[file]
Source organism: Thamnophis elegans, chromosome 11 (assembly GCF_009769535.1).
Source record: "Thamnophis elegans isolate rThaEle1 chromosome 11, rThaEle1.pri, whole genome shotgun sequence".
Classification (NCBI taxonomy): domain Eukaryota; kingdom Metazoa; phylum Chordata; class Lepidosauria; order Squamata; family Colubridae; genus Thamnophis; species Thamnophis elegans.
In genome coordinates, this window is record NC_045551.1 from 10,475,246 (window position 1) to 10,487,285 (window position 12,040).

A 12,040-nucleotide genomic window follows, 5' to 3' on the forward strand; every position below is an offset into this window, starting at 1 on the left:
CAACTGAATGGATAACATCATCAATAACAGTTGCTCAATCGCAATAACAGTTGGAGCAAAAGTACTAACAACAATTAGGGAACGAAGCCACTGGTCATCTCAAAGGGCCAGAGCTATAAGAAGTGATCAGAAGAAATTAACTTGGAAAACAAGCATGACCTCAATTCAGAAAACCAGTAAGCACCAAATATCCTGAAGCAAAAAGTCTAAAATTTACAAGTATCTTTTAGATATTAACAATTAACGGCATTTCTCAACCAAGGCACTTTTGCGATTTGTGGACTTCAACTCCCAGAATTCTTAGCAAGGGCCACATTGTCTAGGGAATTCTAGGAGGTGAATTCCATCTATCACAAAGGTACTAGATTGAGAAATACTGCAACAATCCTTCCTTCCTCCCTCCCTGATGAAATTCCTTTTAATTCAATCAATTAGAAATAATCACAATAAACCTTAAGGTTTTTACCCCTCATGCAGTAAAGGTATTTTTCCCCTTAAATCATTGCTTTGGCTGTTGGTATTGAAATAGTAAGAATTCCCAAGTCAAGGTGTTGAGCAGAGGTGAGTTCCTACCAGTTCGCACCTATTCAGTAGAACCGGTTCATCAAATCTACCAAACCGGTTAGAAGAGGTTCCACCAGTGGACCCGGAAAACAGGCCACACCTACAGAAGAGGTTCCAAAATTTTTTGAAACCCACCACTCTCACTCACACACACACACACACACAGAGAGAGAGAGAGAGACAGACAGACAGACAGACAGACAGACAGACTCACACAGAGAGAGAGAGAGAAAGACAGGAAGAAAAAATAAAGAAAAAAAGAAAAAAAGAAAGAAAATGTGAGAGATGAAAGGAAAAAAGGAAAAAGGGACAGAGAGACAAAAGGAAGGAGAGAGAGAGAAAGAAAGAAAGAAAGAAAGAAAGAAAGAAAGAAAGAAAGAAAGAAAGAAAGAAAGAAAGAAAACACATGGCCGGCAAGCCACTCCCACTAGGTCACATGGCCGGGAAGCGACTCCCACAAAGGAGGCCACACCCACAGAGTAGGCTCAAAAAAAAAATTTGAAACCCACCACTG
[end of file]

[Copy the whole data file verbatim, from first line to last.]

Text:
Source organism: Thamnophis elegans, chromosome 11 (assembly GCF_009769535.1).
Source record: "Thamnophis elegans isolate rThaEle1 chromosome 11, rThaEle1.pri, whole genome shotgun sequence".
Classification (NCBI taxonomy): domain Eukaryota; kingdom Metazoa; phylum Chordata; class Lepidosauria; order Squamata; family Colubridae; genus Thamnophis; species Thamnophis elegans.
In genome coordinates, this window is record NC_045551.1 from 10,475,246 (window position 1) to 10,487,285 (window position 12,040).

A 12,040-nucleotide genomic window follows, 5' to 3' on the forward strand; every position below is an offset into this window, starting at 1 on the left:
CAACTGAATGGATAACATCATCAATAACAGTTGCTCAATCGCAATAACAGTTGGAGCAAAAGTACTAACAACAATTAGGGAACGAAGCCACTGGTCATCTCAAAGGGCCAGAGCTATAAGAAGTGATCAGAAGAAATTAACTTGGAAAACAAGCATGACCTCAATTCAGAAAACCAGTAAGCACCAAATATCCTGAAGCAAAAAGTCTAAAATTTACAAGTATCTTTTAGATATTAACAATTAACGGCATTTCTCAACCAAGGCACTTTTGCGATTTGTGGACTTCAACTCCCAGAATTCTTAGCAAGGGCCACATTGTCTAGGGAATTCTAGGAGGTGAATTCCATCTATCACAAAGGTACTAGATTGAGAAATACTGCAACAATCCTTCCTTCCTCCCTCCCTGATGAAATTCCTTTTAATTCAATCAATTAGAAATAATCACAATAAACCTTAAGGTTTTTACCCCTCATGCAGTAAAGGTATTTTTCCCCTTAAATCATTGCTTTGGCTGTTGGTATTGAAATAGTAAGAATTCCCAAGTCAAGGTGTTGAGCAGAGGTGAGTTCCTACCAGTTCGCACCTATTCAGTAGAACCGGTTCATCAAATCTACCAAACCGGTTAGAAGAGGTTCCACCAGTGGACCCGGAAAACAGGCCACACCTACAGAAGAGGTTCCAAAATTTTTTGAAACCCACCACTCTCACTCACACACACACACACACACAGAGAGAGAGAGAGAGACAGACAGACAGACAGACAGACAGACAGACTCACACAGAGAGAGAGAGAGAAAGACAGGAAGAAAAAATAAAGAAAAAAAGAAAAAAAGAAAGAAAATGTGAGAGATGAAAGGAAAAAAGGAAAAAGGGACAGAGAGACAAAAGGAAGGAGAGAGAGAGAAAGAAAGAAAGAAAGAAAGAAAGAAAGAAAGAAAGAAAGAAAGAAAGAAAGAAAGAAAGAAAACACATGGCCGGCAAGCCACTCCCACTAGGTCACATGGCCGGGAAGCGACTCCCACAAAGGAGGCCACACCCACAGAGTAGGCTCAAAAAAAAAATTTGAAACCCACCACTG